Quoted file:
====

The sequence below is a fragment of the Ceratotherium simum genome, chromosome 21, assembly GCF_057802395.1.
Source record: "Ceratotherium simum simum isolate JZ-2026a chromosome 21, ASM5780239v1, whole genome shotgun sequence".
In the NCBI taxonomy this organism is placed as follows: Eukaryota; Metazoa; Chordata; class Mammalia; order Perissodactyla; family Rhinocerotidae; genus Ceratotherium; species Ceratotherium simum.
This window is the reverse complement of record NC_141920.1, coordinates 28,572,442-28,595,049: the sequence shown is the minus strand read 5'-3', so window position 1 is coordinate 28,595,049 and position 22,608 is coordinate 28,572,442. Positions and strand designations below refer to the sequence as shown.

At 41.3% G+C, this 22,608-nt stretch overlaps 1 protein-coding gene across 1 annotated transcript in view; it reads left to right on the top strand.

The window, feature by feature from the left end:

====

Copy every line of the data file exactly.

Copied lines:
The sequence below is a fragment of the Ceratotherium simum genome, chromosome 21, assembly GCF_057802395.1.
Source record: "Ceratotherium simum simum isolate JZ-2026a chromosome 21, ASM5780239v1, whole genome shotgun sequence".
In the NCBI taxonomy this organism is placed as follows: Eukaryota; Metazoa; Chordata; class Mammalia; order Perissodactyla; family Rhinocerotidae; genus Ceratotherium; species Ceratotherium simum.
This window is the reverse complement of record NC_141920.1, coordinates 28,572,442-28,595,049: the sequence shown is the minus strand read 5'-3', so window position 1 is coordinate 28,595,049 and position 22,608 is coordinate 28,572,442. Positions and strand designations below refer to the sequence as shown.

At 41.3% G+C, this 22,608-nt stretch overlaps 1 protein-coding gene across 1 annotated transcript in view; it reads left to right on the top strand.

The window, feature by feature from the left end: